40 Years Later, Mike Martin Is Unparalleled
Now, as Mike Martin prepares for his 40th season as head coach at Florida State, it seems impossible to imagine the Seminoles without him. Between his playing and coaching career, he has been a part of the program for 47 of its 72 years of existence. The field the Seminoles play on bears his name. His No. 11 has become synonymous with his name in Tallahassee.
Martin is now the winningest coach in college baseball history, but how he came to be the head coach at Florida State, his alma mater, feels improbable 40 years later.
Dick Howser, the best player in Florida State history, had returned to his alma mater in October 1978 as head coach after an all-star career in the big leagues and a decade as the Yankees’ third base coach. Martin had been an assistant coach at FSU for four seasons before Howser’s appointment as head coach and was disappointed to be passed over for the head job after Woody Woodard was hired away for a job in the Reds’ front office. But he remained on staff under Howser, who directed the Seminoles to a 43-17-1 record and an appearance in the NCAA Tournament.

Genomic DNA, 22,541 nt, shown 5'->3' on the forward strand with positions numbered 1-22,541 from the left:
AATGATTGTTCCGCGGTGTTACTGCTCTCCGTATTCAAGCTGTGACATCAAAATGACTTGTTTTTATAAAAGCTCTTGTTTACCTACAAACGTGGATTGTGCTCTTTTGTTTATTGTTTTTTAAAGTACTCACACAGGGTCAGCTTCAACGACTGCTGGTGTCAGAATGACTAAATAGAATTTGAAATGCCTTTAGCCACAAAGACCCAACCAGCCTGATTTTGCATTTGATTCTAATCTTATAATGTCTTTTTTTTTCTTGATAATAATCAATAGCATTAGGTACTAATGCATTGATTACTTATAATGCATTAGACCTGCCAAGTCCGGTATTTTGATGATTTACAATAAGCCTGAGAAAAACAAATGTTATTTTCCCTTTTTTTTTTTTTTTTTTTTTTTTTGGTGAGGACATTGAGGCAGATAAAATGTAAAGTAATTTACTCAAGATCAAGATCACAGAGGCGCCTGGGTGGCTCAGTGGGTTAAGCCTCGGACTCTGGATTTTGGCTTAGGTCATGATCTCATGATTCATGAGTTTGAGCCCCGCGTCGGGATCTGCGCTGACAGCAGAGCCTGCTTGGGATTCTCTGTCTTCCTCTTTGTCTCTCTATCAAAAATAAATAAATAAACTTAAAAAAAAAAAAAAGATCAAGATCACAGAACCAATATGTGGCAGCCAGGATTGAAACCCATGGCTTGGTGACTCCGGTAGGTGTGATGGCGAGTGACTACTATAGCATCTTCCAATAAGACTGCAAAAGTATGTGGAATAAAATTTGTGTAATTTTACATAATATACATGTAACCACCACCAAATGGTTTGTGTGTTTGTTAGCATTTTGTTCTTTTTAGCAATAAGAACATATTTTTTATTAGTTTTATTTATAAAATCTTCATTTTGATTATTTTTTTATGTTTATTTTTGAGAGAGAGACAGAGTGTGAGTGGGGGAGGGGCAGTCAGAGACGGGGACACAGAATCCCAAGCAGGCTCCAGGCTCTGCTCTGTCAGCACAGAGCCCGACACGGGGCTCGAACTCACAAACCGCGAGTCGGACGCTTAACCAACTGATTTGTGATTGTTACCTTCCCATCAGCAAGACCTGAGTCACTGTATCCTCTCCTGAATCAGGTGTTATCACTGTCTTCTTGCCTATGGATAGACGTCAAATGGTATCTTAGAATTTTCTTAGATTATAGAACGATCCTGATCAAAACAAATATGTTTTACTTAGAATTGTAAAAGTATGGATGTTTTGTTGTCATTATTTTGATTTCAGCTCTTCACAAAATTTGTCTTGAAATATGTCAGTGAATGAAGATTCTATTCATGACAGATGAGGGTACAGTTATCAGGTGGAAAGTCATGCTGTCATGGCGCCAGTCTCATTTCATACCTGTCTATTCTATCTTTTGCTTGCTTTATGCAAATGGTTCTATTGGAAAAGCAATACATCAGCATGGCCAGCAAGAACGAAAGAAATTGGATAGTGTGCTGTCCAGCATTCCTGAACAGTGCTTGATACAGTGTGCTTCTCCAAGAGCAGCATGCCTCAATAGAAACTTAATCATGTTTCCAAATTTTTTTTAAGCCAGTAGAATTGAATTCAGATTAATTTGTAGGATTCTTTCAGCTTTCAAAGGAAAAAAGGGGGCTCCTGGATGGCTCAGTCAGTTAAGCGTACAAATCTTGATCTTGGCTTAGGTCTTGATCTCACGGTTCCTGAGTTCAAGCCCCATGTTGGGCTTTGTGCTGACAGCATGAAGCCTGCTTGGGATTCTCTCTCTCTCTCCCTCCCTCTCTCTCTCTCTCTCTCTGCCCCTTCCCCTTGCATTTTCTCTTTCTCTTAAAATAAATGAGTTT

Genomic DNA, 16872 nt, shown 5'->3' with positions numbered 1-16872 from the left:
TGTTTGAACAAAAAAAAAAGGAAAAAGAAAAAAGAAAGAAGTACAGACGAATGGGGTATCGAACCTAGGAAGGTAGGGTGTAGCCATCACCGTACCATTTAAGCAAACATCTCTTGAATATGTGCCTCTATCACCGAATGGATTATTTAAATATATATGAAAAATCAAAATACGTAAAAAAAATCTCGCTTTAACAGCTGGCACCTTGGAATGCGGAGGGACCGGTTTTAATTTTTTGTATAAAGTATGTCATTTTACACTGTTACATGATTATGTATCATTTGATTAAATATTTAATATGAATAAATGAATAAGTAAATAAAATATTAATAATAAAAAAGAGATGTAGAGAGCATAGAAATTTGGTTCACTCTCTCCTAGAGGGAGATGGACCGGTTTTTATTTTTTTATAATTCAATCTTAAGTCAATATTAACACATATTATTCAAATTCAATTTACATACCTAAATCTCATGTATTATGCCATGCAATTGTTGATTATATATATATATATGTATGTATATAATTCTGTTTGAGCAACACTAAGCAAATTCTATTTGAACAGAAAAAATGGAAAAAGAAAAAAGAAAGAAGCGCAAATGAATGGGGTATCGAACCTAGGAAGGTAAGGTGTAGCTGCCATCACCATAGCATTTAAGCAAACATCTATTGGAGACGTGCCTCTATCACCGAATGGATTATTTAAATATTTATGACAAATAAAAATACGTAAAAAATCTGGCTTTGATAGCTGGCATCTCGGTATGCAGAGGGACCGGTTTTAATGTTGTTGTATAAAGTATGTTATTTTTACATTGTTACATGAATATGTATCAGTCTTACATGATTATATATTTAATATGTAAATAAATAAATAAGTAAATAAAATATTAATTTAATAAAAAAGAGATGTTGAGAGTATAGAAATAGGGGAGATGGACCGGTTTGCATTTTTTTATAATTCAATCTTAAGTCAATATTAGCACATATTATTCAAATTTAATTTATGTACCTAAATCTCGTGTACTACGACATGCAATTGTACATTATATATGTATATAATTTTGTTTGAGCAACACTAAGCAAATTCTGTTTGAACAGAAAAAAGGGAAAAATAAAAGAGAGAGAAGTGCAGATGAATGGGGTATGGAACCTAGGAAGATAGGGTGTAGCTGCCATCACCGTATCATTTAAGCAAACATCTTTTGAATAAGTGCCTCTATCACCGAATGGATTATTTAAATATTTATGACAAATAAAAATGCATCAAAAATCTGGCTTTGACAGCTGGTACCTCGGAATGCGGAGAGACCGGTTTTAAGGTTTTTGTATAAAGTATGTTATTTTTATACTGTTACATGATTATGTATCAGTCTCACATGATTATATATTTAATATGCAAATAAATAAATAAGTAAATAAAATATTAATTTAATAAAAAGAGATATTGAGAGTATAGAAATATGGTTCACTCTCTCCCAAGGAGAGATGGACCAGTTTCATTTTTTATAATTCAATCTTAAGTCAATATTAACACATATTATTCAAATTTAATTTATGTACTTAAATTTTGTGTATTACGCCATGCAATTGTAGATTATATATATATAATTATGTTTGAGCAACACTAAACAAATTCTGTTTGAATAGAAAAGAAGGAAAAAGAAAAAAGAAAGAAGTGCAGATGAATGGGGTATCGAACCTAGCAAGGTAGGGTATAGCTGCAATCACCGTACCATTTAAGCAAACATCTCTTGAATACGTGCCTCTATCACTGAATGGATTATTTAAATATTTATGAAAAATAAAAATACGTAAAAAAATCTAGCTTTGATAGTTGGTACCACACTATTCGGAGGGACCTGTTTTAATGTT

That fall, about a year after he arrived in Tallahassee, Howser got a call in the dugout from Yankees owner George Steinbrenner asking him to come down to his ranch in Ocala, Fla., to talk about taking over as New York’s manager.
“Dick told me he was going to be gone the next day,” Martin said. “The next day went by and about 6 o’clock he called me and said, ‘I’ve just taken the Yankees job. I don’t see why you won’t be the next coach.’ I remember not being able to speak for at least five seconds. I was speechless.”
Since Steinbrenner called Howser up to the big leagues, no college coach has jumped directly into a big league manager’s job.
Howser turned out to be right about Martin succeeding him at Florida State. About a month later, FSU president Bernie Sliger called collect from the Atlanta airport while he was on his way to a speaking engagement to tell Martin, then 35, that he was being promoted.
In an interview with the Tallahassee Democrat that day, Martin made it clear he did not harbor the pro ball aspirations of Howser and Woodard, who had both played in the big leagues. Martin played three years in the minors and joked that he would not leave even for a job with the short-season Mankato Mets, one of his minor league teams. The jokes aside, Martin made it clear that he was committed to the Seminoles.
“I have no intention of ever leaving Florida State,” Martin said at the time.
He meant it. Much in college baseball has changed over the last four decades, but Martin is still at Florida State.
“I wanted an opportunity,” Martin said. “Florida State gave me an opportunity in 1980. This is where I wanted to finish my career.”